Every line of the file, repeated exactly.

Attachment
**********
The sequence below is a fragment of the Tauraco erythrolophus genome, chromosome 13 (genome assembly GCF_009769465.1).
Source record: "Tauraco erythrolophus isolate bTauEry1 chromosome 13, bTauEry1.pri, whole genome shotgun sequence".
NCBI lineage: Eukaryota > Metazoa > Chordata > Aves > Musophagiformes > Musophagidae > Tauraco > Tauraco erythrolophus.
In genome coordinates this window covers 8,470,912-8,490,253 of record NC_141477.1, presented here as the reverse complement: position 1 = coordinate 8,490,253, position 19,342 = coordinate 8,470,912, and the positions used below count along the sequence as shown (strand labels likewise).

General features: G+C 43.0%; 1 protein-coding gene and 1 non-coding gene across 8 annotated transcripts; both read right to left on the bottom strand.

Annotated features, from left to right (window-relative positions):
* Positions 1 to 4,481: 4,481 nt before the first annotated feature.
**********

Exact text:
The sequence below is a fragment of the Tauraco erythrolophus genome, chromosome 13 (genome assembly GCF_009769465.1).
Source record: "Tauraco erythrolophus isolate bTauEry1 chromosome 13, bTauEry1.pri, whole genome shotgun sequence".
NCBI lineage: Eukaryota > Metazoa > Chordata > Aves > Musophagiformes > Musophagidae > Tauraco > Tauraco erythrolophus.
In genome coordinates this window covers 8,470,912-8,490,253 of record NC_141477.1, presented here as the reverse complement: position 1 = coordinate 8,490,253, position 19,342 = coordinate 8,470,912, and the positions used below count along the sequence as shown (strand labels likewise).

General features: G+C 43.0%; 1 protein-coding gene and 1 non-coding gene across 8 annotated transcripts; both read right to left on the bottom strand.

Annotated features, from left to right (window-relative positions):
* Positions 1 to 4,481: 4,481 nt before the first annotated feature.